If you read this book and do not feel sad at times and angry at times and truly wish that you could dive into the pages and get Bailey out of there then you are one heartless son of a bitch.
So what does all of this tell you? What it should tell you is this; I have read hundreds of books throughout my lifetime. Most times nothing surprises me anymore. Then I pick up a book like this. It makes me realise that there are some people out there who turn into monsters. There may be a reason for it as there is in this story. It makes me realise that the old stories of ghosts and hauntings and demons terrorising simple people, could really exist. It makes me a believer.
All because of how good someone has been at putting the words, on this page that I am reading, together in such a way that they entertain me, scare me, absolutely terrify me, make me want to run and hide, make me want to run and get help, make me put the book down and go and talk to my wife about it because it has affected me so much, make me cry.
Do I have to tell you any more about how Wayne Lemmons writes?
Didn’t think so.
To summarise: a harrowing, brutal at times, creepy as hell story about ghosts that don’t want to be held back. Read it at your peril, but read it you must.
★★★★★ superb again.
If you would like to help support Confessions of a Reviewer, then please consider using the links below to buy The Story’s Writer or any other books from Wayne. This not only supports me but also lets me know how many people actually like to buy books after reading my reviews.
Grant is handsome, charismatic, and charming. He’s also a horror novelist who’s had moderate success in his craft. The only thing more attractive than the man is the fact that he actually wants to meet Amy’s son, Bailey.
Bailey is independent for his age, as competent at caring for his own daily needs as most children twice his age, but overweight and ailed by a lack of personal confidence. His reservations about meeting a new man are evident in his resistance of his mother’s demands, but soon he warms to the charming writer. Bailey sees an opportunity to gain not only a father, but a friend.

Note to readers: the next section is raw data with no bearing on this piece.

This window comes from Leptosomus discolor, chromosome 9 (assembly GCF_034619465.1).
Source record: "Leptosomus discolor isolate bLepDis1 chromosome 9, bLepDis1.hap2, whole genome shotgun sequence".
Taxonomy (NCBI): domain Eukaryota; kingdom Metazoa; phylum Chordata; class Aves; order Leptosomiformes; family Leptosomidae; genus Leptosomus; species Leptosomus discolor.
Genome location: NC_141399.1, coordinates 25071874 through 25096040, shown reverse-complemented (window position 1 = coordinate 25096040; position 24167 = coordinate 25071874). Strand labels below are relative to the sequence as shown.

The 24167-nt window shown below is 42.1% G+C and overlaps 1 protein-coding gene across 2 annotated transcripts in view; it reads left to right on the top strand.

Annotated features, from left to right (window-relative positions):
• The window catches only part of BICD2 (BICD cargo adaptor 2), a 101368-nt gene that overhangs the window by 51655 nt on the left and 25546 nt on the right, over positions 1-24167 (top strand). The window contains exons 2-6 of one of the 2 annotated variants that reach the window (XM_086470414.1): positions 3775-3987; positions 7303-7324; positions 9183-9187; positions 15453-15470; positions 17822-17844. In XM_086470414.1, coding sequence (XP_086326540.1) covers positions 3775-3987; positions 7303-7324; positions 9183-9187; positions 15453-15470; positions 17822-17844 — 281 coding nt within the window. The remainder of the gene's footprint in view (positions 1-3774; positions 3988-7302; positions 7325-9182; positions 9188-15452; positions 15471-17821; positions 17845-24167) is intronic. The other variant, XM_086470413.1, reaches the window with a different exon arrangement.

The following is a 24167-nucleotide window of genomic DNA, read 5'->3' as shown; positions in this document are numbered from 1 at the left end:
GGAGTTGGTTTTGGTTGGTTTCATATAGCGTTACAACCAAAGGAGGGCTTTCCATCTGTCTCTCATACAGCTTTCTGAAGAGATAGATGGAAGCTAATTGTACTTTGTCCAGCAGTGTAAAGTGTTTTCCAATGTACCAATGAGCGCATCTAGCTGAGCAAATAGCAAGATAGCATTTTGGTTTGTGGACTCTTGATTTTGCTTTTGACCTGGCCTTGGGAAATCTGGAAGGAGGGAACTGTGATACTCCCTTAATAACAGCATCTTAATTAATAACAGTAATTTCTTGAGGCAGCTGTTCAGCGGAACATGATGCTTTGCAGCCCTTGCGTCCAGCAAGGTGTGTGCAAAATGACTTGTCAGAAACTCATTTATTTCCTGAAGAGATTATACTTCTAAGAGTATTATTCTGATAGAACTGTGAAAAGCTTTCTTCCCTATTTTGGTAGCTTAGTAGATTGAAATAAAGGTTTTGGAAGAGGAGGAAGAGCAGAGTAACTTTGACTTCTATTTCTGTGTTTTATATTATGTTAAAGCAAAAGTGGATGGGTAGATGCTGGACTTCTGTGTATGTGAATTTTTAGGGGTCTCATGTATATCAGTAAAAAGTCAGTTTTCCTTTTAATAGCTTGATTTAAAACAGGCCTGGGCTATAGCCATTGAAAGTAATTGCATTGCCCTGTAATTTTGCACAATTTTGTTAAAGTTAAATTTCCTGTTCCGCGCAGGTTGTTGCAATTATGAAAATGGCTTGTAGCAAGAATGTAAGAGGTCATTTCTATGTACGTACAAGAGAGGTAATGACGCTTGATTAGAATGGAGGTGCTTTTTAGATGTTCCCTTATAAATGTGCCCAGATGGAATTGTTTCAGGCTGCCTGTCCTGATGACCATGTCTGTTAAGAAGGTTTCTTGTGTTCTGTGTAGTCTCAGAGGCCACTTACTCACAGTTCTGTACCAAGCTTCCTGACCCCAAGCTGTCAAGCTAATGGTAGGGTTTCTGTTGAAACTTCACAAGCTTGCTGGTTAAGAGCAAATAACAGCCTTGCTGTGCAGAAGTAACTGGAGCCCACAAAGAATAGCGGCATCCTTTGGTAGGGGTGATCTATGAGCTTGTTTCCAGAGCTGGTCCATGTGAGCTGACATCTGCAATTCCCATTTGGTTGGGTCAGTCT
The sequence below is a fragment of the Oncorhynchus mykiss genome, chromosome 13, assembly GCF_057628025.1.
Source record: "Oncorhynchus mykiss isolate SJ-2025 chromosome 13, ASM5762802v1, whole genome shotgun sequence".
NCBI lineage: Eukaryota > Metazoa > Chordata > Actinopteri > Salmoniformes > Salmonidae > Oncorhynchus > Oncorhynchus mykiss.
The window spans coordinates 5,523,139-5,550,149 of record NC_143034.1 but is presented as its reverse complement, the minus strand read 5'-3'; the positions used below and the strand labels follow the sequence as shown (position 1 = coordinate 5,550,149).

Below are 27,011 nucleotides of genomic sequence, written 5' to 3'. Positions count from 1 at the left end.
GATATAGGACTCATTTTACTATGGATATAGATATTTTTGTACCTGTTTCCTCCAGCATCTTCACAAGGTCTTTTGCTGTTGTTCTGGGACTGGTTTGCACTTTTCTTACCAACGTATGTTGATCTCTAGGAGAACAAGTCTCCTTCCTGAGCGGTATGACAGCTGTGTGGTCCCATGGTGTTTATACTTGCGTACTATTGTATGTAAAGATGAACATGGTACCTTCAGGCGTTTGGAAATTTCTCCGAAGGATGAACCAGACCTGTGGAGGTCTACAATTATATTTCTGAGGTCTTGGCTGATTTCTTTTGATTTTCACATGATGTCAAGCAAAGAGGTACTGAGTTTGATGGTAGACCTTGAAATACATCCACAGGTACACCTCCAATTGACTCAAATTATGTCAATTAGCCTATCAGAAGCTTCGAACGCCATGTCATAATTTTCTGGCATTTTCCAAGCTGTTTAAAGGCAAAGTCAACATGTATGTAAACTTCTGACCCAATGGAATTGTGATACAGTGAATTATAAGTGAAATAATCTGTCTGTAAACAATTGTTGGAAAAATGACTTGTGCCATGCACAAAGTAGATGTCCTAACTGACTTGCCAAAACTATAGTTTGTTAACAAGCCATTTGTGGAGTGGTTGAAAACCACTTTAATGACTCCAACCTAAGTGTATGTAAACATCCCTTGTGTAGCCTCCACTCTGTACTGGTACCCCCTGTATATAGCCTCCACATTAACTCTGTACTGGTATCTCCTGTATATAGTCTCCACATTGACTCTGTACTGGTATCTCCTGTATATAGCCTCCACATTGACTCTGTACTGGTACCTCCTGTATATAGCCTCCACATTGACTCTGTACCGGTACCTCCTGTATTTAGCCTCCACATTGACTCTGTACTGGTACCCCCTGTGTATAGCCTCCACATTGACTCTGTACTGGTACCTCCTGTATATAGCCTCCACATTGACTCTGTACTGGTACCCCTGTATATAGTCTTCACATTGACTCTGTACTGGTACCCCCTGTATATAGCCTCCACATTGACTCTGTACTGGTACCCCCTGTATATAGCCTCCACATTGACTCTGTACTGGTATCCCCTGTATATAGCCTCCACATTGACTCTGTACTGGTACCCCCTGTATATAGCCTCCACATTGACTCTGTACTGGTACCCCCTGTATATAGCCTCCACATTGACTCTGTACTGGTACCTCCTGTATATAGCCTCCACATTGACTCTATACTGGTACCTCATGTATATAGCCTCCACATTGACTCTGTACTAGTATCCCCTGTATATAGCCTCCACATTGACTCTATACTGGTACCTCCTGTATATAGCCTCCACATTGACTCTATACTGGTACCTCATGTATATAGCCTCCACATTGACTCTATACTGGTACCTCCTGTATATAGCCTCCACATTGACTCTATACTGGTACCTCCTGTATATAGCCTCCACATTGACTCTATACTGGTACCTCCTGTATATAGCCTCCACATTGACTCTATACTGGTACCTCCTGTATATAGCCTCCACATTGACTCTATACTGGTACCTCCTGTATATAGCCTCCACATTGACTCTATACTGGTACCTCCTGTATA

Months later, after Bailey and his mother have taken up residence with this new man, odd behaviors begin to emerge as Grant researches the basis for his new novel. It’s a nonfiction manuscript, based on ghost stories originating at a local bar with a reputation for appearances from the other side. It’s a good book with a good story behind it, but it’s taking Grant down a path of hatred, violence, and ultimate destruction.
When Amy begins helping Grant with his editing, she too falls victim to the effects of prose, Bailey begins to receive a more brutal version of parenting. Now he’s hungry, in pain, and afraid with little or no help in sight as the story being written in his home stops mirroring the events at a remote bar, and becomes the new terrorizing story of his life.
Remember when you were a kid and told everyone that you wanted to be an astronaut-cowboy-billionaire? I didn't really do any of that, but the principle still remains the same. I'm a wrench-monkey by day, a writer/editor/proof-reader/drunkard by night, and a scuba diver on the weekends. I was born in Kentucky and somehow found myself on Clearwater Beach living in a houseboat with a group of eclectic neighbors that are sure to grace the pages of one of my books in the near future. What a terribly boring life I lead, right?
I've been writing since I pumped out my first short story at the glorious age of nine. For some reason the story was absolutely violent beyond belief and I'm thankful that I've been able to tone down the language since then. I was a vulgar little kid.
I'm continuing the dream of that nine-year-old by writing full-length novels that will take you to emotional places that you may or may not want to go, but the journey will leave you fulfilled and unsettled. Two feelings that I love to invoke.
So read my books! You'll love them, I promise!
And for more about Wayne, visit his site or find him on Social Media:
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Website – Facebook – Twitter – Goodreads – Amazon Page